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Report breaks down how fake crypto exchanges in India work

Report breaks down how fake crypto exchanges in India work

The report released by CloudSEK, a cyber-security company, throws light on an ongoing operation involving many phishing domains and Android-based fraudulent crypto applications.

The report released by CloudSEK, a cyber-security company, throws light on an ongoing operation involving many phishing domains and Android-based fraudulent crypto applications. The report released by CloudSEK, a cyber-security company, throws light on an ongoing operation involving many phishing domains and Android-based fraudulent crypto applications.

A fresh study published earlier this week asserts that fake cryptocurrency exchanges have tricked Indian investors out of more than $128 million (almost Rs 1,000 crore) as the global cryptocurrency market plummets.

The report released by CloudSEK, a cyber-security company, throws light on an ongoing operation involving many phishing domains and Android-based fraudulent crypto applications.

The report also claims that this massive operation lures unsuspecting investors with limited domain-related knowledge into a massive gambling scam. 

The report also noted that several of these fraudulent websites imitate "CoinEgg," a legitimate UK-based cryptocurrency trading platform.

The workings of these scams were broken down into the following steps by the report. 

  1. First, threat actors construct phony websites impersonating actual cryptocurrency trading platforms.

  2. The webpages are designed to emulate the dashboard and user experience of the official website.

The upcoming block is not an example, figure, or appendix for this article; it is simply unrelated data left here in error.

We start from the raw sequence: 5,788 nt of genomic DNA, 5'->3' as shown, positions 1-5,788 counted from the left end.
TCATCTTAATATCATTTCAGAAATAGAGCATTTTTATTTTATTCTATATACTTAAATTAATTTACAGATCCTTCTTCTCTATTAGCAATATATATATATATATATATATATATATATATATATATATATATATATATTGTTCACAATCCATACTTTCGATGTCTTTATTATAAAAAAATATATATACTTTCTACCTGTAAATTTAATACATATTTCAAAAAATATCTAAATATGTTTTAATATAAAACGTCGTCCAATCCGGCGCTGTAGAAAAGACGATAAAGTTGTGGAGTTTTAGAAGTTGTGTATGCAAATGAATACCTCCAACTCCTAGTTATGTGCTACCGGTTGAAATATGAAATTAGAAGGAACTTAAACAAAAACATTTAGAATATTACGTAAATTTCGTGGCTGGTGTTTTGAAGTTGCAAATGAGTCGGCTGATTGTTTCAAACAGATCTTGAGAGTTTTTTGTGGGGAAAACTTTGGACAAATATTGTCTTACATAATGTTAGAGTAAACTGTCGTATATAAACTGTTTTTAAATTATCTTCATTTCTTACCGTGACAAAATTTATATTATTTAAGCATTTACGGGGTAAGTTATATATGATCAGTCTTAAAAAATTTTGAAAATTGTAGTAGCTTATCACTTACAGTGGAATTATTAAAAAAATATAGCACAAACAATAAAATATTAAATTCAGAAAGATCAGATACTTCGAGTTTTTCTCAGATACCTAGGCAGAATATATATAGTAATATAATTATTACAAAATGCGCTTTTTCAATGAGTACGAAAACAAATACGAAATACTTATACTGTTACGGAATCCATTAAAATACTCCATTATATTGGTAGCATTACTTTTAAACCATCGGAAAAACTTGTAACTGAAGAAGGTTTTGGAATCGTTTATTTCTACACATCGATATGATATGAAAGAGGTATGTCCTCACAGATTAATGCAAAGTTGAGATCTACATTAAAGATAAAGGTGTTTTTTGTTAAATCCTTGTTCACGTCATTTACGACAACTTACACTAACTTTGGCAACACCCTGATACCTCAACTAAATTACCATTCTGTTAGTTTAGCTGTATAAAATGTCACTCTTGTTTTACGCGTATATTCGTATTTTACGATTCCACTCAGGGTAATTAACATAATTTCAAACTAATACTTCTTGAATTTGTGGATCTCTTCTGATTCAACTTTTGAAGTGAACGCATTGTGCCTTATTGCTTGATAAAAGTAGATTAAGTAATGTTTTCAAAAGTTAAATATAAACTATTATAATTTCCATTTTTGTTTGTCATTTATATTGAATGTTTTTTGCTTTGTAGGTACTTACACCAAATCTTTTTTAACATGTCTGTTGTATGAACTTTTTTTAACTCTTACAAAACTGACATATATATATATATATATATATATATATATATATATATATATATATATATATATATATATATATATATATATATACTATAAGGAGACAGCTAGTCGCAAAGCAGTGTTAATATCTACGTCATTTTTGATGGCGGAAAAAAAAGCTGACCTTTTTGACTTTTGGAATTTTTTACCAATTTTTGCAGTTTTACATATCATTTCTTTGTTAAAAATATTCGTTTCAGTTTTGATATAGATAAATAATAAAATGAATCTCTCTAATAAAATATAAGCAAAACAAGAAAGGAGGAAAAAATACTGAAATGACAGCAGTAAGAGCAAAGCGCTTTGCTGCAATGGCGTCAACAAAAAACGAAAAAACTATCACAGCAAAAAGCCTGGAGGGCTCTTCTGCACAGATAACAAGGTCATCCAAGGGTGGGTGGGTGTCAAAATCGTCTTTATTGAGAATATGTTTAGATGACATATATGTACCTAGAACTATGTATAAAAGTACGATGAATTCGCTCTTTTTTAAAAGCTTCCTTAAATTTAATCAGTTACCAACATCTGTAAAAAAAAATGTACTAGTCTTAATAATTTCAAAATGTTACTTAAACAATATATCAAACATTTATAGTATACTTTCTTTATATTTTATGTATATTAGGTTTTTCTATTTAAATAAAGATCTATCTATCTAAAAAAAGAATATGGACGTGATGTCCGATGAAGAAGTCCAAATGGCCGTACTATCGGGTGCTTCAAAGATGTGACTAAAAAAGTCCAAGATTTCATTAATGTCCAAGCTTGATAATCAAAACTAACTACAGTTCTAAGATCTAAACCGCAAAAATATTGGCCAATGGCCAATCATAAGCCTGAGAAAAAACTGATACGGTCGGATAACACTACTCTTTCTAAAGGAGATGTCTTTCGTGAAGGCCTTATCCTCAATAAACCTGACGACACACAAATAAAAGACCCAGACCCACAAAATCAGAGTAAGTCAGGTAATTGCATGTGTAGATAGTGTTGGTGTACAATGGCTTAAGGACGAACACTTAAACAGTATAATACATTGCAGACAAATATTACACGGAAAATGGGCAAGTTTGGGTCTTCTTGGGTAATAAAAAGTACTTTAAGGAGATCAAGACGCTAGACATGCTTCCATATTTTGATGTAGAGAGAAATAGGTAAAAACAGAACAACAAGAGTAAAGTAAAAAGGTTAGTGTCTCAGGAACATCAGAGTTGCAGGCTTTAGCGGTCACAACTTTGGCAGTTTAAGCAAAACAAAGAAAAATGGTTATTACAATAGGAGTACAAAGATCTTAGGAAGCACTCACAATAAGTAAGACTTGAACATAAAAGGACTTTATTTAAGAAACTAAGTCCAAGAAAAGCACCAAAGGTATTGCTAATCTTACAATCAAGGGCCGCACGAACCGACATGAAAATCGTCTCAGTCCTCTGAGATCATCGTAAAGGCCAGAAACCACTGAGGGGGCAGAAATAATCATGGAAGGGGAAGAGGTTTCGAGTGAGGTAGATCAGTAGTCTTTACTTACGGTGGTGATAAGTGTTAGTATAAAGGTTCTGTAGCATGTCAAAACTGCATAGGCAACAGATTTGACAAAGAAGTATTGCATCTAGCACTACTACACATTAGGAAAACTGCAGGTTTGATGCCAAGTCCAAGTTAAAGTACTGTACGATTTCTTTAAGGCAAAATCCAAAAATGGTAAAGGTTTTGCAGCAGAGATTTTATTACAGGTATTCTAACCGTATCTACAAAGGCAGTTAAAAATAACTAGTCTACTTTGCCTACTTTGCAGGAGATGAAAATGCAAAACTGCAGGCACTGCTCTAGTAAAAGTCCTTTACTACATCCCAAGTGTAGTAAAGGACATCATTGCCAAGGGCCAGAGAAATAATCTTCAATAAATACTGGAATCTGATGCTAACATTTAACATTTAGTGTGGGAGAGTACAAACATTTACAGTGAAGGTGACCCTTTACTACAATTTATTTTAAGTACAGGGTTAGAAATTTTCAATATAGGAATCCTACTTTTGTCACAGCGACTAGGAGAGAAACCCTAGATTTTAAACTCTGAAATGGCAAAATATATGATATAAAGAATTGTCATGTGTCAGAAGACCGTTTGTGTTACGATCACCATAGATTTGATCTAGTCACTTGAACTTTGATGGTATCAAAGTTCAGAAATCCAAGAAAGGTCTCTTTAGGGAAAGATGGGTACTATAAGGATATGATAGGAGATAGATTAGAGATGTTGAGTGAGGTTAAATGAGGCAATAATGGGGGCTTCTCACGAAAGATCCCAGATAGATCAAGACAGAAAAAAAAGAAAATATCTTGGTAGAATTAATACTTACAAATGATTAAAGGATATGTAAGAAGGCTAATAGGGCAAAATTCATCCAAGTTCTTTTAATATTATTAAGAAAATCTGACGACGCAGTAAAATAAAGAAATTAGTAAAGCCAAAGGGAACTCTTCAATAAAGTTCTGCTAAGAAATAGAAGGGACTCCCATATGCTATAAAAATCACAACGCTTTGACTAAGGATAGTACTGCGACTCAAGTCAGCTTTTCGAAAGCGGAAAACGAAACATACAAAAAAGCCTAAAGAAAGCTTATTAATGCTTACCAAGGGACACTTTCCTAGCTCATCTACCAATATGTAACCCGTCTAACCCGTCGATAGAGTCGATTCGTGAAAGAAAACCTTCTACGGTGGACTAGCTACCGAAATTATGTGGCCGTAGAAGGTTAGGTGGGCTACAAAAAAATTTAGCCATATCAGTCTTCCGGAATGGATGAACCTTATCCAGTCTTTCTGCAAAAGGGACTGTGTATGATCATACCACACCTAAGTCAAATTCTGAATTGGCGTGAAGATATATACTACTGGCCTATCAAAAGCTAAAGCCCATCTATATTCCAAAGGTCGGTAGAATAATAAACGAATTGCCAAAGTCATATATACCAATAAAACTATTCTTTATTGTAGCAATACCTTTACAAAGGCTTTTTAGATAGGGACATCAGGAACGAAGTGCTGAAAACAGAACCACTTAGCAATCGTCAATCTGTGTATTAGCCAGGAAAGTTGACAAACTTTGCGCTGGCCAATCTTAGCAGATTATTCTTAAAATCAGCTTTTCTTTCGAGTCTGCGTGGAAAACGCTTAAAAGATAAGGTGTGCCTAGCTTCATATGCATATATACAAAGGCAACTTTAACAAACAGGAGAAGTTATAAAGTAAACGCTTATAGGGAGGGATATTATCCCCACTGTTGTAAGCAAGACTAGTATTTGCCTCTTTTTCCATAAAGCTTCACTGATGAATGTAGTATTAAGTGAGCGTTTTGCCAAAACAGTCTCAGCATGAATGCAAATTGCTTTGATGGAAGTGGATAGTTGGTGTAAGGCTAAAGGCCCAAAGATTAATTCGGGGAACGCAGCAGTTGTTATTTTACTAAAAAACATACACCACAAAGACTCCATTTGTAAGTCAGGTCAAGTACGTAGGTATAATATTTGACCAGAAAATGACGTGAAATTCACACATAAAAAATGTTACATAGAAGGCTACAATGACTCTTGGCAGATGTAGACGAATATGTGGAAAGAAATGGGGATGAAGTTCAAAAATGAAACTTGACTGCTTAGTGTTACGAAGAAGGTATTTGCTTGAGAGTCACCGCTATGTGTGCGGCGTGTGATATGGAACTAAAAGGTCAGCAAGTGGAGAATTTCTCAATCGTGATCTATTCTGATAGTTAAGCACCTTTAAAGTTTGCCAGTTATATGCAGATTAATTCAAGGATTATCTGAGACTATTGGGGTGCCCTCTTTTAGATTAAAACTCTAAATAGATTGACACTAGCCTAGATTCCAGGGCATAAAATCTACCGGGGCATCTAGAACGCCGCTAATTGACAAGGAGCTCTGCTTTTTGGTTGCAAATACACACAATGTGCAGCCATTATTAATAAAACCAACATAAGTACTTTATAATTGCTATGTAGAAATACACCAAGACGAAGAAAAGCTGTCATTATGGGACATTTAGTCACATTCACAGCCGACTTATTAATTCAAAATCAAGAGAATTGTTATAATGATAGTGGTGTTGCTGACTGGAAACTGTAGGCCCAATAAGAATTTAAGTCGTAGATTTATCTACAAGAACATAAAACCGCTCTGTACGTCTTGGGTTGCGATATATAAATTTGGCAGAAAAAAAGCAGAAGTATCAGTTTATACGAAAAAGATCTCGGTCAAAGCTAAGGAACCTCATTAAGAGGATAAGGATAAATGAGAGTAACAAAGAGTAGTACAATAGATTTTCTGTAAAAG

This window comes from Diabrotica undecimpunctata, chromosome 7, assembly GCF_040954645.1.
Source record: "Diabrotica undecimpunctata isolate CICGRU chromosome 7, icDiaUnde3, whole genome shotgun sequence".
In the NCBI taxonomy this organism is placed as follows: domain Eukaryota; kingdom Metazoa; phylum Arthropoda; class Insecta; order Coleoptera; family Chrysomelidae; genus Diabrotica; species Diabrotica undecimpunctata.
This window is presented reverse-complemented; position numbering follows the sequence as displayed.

3. The attackers then build a female social media profile in order to initiate contact with the possible victim and establish a friendship.

  4. The profile influences the victim to begin trading and investing in cryptocurrencies.

  5. The victim immediately realises a substantial benefit, which increases their confidence in the platform and threat actor.

  6. After the victim appears to have made a profit, the con artist gets them to spend more money by promising greater profits.

  7. Once the victim deposits their own funds into the bogus exchange, the threat actor freezes their account, preventing them from withdrawing their investment, and then vanishes with their funds.

  8. When victims use multiple venues to complain about losing account access, the same or new threat actors pose as investigators to contact them.

  9. To reclaim the frozen assets, they request via email that victims give sensitive information such as identification cards and bank account information. 

  10. The report cautioned that these details are then used to perpetrate other criminal actions.

Reports like this highlight the need for regulation in the cryptocurrency markets in India.

Also Read: Are Indian crypto exchanges headed for massive layoffs? Insiders think so - BusinessToday

Also Read: Did Crypto-tax help investors prevent heavy losses? - BusinessToday